Taft Conlin skier death lawsuit against Vail Resorts hits court, will continue for up to three weeks
June 12, 2018
EAGLE — A jury will decide where the truth lies in a wrongful death lawsuit against Vail Resorts.
Either Taft Conlin hiked up further than the length of a football field and higher than a 10-story building to access closed terrain on Vail Mountain's Prima Cornice run, causing his own death, or Vail Resorts failed to properly restrict access to the terrain and that negligence caused Conlin's death.
What is known to be true is that Taft Conlin was 13 years old on Jan. 22, 2012, when an in-bounds avalanche on the front side of Vail Mountain killed him.
Opening statements and witness testimony in the three-week civil trial began Tuesday, June 12.
Two sides to the story
The upper gate to Prima Cornice was closed that day, the first big snowfall of an otherwise woeful snow year.
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Skiers entered the lower gate, climbed up the run and skied down, something they have been doing since 1985 when Prima Cornice opened, said Jim Heckbert, attorney for Dr. Louise Ingalls and Dr. Stephen Conlin, Taft's parents.
"It is undisputed," Heckbert said.
Local businessman Gary Pesso has been in the valley since 1979 and competed on the Pro Mogul Tour.
"When they opened Prima Cornice, it was like candy for us. We skied there quite a bit," Pesso said.
Pesso skis Prima Cornice so often that his friends call the chute PCP, Prima Cornice Pesso. He said he has made a climb similar to the one Taft Conlin made that day "numerous times."
Ski patrollers intended to close that part of Prima Cornice that day so patrollers could blast it for avalanche mitigation, either Sunday night after the lifts closed or Monday morning before they opened, Heckbert said.
But they didn't, he said, and Taft Conlin died.
"They knew it was happening, and they did nothing about it," Heckbert said. "Vail Resorts broke the law."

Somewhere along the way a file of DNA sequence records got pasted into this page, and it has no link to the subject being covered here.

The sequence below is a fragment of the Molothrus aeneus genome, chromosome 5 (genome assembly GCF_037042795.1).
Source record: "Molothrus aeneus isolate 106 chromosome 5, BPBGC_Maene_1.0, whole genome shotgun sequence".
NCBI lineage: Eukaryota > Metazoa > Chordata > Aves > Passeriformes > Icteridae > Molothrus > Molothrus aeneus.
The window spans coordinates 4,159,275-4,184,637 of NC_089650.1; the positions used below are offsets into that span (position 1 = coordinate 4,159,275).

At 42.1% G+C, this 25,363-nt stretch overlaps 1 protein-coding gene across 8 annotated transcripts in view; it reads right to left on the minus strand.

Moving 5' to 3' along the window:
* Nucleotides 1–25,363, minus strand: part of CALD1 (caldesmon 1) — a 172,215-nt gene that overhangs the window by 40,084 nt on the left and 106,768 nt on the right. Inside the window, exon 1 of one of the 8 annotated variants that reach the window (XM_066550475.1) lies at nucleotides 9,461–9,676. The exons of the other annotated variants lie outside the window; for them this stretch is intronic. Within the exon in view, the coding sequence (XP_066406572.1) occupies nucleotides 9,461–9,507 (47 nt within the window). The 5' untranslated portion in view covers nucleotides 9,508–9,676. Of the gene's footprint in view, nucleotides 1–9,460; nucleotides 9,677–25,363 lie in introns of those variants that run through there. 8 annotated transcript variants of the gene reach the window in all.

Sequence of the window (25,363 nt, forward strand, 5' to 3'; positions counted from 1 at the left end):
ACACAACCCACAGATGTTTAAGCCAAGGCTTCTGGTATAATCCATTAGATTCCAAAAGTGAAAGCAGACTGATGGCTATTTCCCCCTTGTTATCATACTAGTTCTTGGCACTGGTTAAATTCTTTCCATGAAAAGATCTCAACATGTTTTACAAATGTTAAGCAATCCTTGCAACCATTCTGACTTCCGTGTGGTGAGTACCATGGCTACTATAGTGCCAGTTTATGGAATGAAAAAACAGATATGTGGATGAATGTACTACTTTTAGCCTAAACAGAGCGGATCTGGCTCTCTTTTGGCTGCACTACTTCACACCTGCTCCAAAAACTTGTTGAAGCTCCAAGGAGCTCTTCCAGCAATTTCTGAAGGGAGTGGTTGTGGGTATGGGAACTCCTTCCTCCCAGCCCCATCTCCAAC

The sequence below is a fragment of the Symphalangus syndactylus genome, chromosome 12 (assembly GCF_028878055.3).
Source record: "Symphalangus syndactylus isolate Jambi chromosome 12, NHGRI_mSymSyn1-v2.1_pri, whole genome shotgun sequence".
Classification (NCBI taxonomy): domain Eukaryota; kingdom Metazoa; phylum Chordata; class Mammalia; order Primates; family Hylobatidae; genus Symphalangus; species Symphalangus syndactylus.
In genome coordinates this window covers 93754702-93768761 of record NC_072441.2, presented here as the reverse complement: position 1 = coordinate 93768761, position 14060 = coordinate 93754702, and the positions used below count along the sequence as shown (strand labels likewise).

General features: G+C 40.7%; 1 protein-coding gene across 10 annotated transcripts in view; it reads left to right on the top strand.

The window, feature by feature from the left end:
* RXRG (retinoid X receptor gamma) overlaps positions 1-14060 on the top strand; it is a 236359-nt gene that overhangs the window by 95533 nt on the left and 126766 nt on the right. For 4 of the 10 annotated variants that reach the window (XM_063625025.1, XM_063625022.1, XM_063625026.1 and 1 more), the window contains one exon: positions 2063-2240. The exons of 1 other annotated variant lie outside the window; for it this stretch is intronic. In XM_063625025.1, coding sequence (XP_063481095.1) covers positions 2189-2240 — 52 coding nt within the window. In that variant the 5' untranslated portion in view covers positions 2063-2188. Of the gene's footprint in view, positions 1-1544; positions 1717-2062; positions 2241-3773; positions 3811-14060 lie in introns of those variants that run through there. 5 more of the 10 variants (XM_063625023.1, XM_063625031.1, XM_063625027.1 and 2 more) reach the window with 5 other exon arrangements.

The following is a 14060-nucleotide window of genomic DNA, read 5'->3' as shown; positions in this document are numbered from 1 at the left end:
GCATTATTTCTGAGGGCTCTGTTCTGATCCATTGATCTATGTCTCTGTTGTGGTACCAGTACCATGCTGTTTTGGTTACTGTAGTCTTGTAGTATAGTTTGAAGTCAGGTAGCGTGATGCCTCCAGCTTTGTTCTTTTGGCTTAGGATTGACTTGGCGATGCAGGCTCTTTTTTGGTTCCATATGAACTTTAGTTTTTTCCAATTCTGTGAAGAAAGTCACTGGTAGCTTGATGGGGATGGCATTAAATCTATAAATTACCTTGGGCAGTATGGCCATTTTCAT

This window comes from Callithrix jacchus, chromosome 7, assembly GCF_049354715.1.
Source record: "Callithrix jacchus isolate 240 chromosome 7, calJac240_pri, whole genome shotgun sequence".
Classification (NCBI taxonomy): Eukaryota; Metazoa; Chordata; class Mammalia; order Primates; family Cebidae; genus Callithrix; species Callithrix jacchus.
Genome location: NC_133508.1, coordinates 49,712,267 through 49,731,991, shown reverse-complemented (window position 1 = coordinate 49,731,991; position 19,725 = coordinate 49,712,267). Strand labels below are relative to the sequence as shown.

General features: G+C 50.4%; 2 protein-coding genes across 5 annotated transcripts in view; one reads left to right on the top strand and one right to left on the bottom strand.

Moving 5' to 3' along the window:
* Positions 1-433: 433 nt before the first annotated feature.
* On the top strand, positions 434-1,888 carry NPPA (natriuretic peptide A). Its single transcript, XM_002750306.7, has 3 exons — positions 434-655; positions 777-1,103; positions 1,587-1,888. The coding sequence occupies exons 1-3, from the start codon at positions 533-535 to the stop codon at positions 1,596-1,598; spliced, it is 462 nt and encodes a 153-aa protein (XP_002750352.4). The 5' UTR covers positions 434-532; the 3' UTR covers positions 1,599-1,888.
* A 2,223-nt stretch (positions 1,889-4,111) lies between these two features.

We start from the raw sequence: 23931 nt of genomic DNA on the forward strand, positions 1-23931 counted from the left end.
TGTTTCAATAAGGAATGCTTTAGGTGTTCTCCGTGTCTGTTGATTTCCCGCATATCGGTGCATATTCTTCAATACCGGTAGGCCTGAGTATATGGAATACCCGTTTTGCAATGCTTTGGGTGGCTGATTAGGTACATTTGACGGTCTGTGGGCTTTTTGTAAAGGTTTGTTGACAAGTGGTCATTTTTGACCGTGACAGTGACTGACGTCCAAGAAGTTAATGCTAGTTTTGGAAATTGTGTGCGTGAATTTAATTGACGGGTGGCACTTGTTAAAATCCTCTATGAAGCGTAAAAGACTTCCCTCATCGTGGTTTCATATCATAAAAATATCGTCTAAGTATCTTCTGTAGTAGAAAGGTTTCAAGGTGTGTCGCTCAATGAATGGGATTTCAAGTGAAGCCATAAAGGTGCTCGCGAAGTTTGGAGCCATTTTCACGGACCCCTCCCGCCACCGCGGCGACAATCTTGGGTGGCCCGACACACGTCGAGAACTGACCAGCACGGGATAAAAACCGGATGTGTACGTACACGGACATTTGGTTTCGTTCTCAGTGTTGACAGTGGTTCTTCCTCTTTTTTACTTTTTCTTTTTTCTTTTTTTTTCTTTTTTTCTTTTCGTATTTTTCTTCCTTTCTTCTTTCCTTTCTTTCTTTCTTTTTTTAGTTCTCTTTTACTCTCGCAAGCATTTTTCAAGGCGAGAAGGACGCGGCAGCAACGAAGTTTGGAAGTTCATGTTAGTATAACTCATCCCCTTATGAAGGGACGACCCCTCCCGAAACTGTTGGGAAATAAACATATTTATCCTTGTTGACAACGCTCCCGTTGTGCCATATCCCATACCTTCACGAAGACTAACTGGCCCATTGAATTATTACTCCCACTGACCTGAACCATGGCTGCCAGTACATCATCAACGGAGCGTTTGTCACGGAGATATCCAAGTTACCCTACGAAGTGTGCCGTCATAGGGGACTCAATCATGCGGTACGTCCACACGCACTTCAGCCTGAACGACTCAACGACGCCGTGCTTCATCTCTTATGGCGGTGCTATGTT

Vail Resorts ski patrollers will testify that they have never heard of anyone climbing Prima Cornice, and skiers will testify that they never did it when the Vail Ski Patrol was around, said Hugh Gottschalk, Vail Resorts' lead attorney.
Ski patrollers decide what's open and closed, based on the conditions on the ground, Gottschalk said.
The way Vail Ski Patrol manages terrain, if you enter a gate, then you can ski any terrain you can get to by going downhill, following gravity. If you can access an area with gravity, then it's open. If you cannot, then it's not, Gottschalk said.
"Vail has always used that guideline," Gottschalk said.
An expert witness will testify on Vail Resorts' behalf that the upper part of Prima Cornice was closed because "skiing is a downhill sport," Gottschalk said.
"They wanted to leave the lower gate open so skiers could ski the lower portion of Prima Cornice," Gottschalk said.
"Taft Conlin … climbed up the equivalent of a 10-story building," Gottschalk said.
On the day the avalanche killed him, Taft Conlin was planning to ski Beaver Creek with his dad and uncle. That season, 2011-12, was the first year the 13-year-old Taft Conlin would be allowed to ski with his friends and without his parents or family. Taft Conlin received a message that some of his friends were skiing Vail, and he asked if he could join them. He boarded a bus from Beaver Creek to Vail and connected with two of his friends, Heckbert said.
Taft Conlin's rules were clear: Use common sense, stay in contact with his parents, don't ski out of bounds or you lose your pass, Heckbert said.
They skied that morning, and after lunch, they connected with two more friends. They made a couple of Chair 4 runs and headed back to Prima Cornice, Heckbert said.
They stopped to look up and saw a huge flurry of snow. One of the boys in the group was swept off a rock. They quickly made their way to him — it was another of their friends, not Conlin. He stood up, his face bloody from the pummeling, Heckbert said.
Then everything slid.
They tried to find Conlin, working their way down the mountain. They found him, his legs sticking out of the snow against a tree. The avalanche pounding his chest had killed him, the Eagle County coroner said.
Gottschalk told the jury that one of the boys with Conlin will testify that he opted not to sidestep up the run because it felt like coming to the front of a house that you're not supposed to be in and then going around to the back of the house and entering anyway, Gottschalk said.
The civil trial continues for up to three weeks before District Court Judge Fred Gannett.
Staff Writer Randy Wyrick can be reached at 970-748-2935 and firstname.lastname@example.org.